Supreme Court consolidated the two proceedings for disposition and held, inter alia, that: the issuance of the exemption registration, pursuant to Administrative Code § 16-505(a), was mandatory, the only prerequisite being that the applicant filled out the proper form; the BIC was without authority to compel the deposition of Thomas Attonito, or serve subpoenas on third parties, until after the exemption registration was issued; and the BIC should be held in contempt because its Recommendation was “a clear attempt to circumvent the restraining order” and “was calculated to impair the rights of petitioners.” Respondents appeal and we now reverse.
In rendering its judgment, Supreme Court determined that pursuant to Administrative Code § 16-505(a), the BIC was required to grant Whitney the registration so long as the proper application was completed, and that the agency could not conduct an investigation of Whitney, or its principals, until after the registration had been issued. Administrative Code § 16-505(a) provides, in pertinent part, that “[g]rant of such exemption shall be made ․ upon its review of an exemption application ․” While Supreme Court apparently concluded that “review” limited the BIC to a cursory examination of the application in order to determine if it was filled out, Administrative Code § 16-504 delineates the “Powers and duties” of the BIC, and subsection c provides that these powers “include but [are] not limited to ․ investigat[ing] any matter within the jurisdiction conferred by this chapter and to have full power to compel the attendance, examine and take testimony under oath of such persons as it may deem necessary in relation to such investigation, and to require the production of books, accounts, papers and other evidence relevant to such investigation.”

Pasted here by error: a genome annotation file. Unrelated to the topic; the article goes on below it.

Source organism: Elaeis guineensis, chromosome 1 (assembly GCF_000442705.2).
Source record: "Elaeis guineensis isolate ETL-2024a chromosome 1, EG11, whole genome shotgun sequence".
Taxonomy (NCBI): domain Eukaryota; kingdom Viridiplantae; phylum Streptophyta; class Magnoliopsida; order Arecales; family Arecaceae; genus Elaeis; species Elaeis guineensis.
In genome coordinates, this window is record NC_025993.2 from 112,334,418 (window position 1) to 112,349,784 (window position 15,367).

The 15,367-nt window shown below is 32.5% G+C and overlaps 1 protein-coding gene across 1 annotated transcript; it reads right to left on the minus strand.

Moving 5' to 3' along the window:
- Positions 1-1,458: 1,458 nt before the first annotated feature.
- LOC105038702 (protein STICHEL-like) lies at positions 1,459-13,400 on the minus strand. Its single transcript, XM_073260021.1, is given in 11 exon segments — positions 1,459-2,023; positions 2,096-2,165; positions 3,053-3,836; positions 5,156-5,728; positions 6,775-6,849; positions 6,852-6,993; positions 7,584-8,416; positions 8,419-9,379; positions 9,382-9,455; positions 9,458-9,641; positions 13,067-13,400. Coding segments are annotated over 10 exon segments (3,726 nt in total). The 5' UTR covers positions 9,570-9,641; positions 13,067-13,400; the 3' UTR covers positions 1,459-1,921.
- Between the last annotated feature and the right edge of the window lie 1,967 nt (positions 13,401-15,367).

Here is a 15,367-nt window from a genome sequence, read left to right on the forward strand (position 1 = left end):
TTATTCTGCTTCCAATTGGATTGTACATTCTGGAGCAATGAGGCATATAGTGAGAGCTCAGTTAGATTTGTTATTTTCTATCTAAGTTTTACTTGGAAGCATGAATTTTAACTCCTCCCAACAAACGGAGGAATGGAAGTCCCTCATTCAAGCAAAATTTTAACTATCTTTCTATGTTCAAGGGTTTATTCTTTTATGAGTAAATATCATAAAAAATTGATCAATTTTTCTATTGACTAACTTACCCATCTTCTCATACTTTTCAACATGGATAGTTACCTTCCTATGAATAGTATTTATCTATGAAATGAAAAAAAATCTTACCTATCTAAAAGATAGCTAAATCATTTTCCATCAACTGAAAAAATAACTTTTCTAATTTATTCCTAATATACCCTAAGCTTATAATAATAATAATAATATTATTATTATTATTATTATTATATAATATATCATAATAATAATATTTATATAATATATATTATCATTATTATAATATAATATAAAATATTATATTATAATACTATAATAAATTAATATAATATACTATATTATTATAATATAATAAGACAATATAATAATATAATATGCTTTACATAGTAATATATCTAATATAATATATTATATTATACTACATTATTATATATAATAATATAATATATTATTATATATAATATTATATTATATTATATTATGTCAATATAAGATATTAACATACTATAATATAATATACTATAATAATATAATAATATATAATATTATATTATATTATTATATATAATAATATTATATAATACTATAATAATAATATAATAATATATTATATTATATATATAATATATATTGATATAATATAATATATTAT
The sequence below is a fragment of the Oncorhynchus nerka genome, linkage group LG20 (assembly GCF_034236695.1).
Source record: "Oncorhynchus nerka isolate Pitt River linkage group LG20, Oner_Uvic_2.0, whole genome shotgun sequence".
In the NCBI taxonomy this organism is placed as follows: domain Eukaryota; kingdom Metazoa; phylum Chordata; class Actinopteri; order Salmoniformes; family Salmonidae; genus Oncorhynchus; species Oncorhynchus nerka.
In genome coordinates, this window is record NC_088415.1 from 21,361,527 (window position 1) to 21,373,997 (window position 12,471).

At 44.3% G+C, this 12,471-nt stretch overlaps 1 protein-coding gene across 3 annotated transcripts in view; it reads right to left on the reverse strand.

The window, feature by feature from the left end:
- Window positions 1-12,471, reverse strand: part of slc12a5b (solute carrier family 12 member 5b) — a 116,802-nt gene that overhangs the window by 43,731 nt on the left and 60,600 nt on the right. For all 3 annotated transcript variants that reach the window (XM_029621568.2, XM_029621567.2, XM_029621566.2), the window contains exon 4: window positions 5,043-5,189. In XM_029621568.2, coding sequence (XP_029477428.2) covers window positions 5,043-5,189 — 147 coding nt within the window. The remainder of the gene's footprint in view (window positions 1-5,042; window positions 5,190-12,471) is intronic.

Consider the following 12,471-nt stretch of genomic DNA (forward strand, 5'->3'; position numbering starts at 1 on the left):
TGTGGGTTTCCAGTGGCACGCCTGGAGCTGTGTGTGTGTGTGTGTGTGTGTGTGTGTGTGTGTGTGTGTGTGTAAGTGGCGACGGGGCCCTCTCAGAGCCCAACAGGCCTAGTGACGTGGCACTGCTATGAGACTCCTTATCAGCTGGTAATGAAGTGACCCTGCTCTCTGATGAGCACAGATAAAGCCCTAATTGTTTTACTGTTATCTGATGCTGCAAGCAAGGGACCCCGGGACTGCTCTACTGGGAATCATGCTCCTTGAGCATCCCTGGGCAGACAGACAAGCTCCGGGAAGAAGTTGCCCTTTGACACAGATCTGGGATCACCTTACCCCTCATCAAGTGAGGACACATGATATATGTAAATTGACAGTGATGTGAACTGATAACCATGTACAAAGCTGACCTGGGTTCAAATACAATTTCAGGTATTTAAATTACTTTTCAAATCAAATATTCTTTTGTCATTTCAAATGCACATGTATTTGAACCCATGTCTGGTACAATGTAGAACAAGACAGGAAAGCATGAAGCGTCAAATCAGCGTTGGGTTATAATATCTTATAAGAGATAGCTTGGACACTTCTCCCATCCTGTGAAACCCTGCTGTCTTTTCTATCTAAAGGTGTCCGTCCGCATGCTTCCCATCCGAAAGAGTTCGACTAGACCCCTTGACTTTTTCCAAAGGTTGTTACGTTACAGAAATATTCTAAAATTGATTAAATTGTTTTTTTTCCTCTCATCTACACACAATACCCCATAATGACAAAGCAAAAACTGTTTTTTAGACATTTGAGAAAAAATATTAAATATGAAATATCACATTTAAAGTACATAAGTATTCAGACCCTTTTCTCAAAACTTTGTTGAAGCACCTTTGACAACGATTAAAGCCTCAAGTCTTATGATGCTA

We harbor no doubt that an application for an exemption pursuant to Administrative Code § 16-505(a) falls within the purview of Administrative Code § 16-504(c). Moreover, Administrative Code § 16-509(b) permits the BIC to “refuse to issue a license or registration to an applicant ․ who has knowingly failed to provide the information and/or documentation required by the [BIC] ․” (emphasis added). In sum, the BIC may “review” the application for an exemption registration (Administrative Code § 16-505[a] ), may investigate any matter within its jurisdiction (Administrative Code § 16-504 [c] ), and may deny such application in those cases where the applicant fails to provide the necessary information, or knowingly provides false information (Administrative Code § 16-509[b] ). Accordingly, the BIC was not precluded from investigating the accuracy of the information provided by petitioners in their application.
With regard to the order of contempt, we have held that in order for a court “to find that a party is in civil contempt, a lawful judicial order expressing an unequivocal mandate must have been in effect and disobeyed ․ and it must be demonstrated that its failure to comply therewith prejudiced the rights of a party to the litigation” (Garcia v. Great Atlantic and Pacific Tea Co., 231 A.D.2d 401, 402, 647 N.Y.S.2d 2, see also McCain v. Dinkins, 84 N.Y.2d 216, 226, 616 N.Y.S.2d 335, 639 N.E.2d 1132).
Here, Supreme Court erred when it held the BIC in civil contempt as the agency did not violate a clear mandate of the court, having stayed the administrative proceedings as ordered. Moreover, the Recommendation was based upon information gathered prior to the stayed hearing.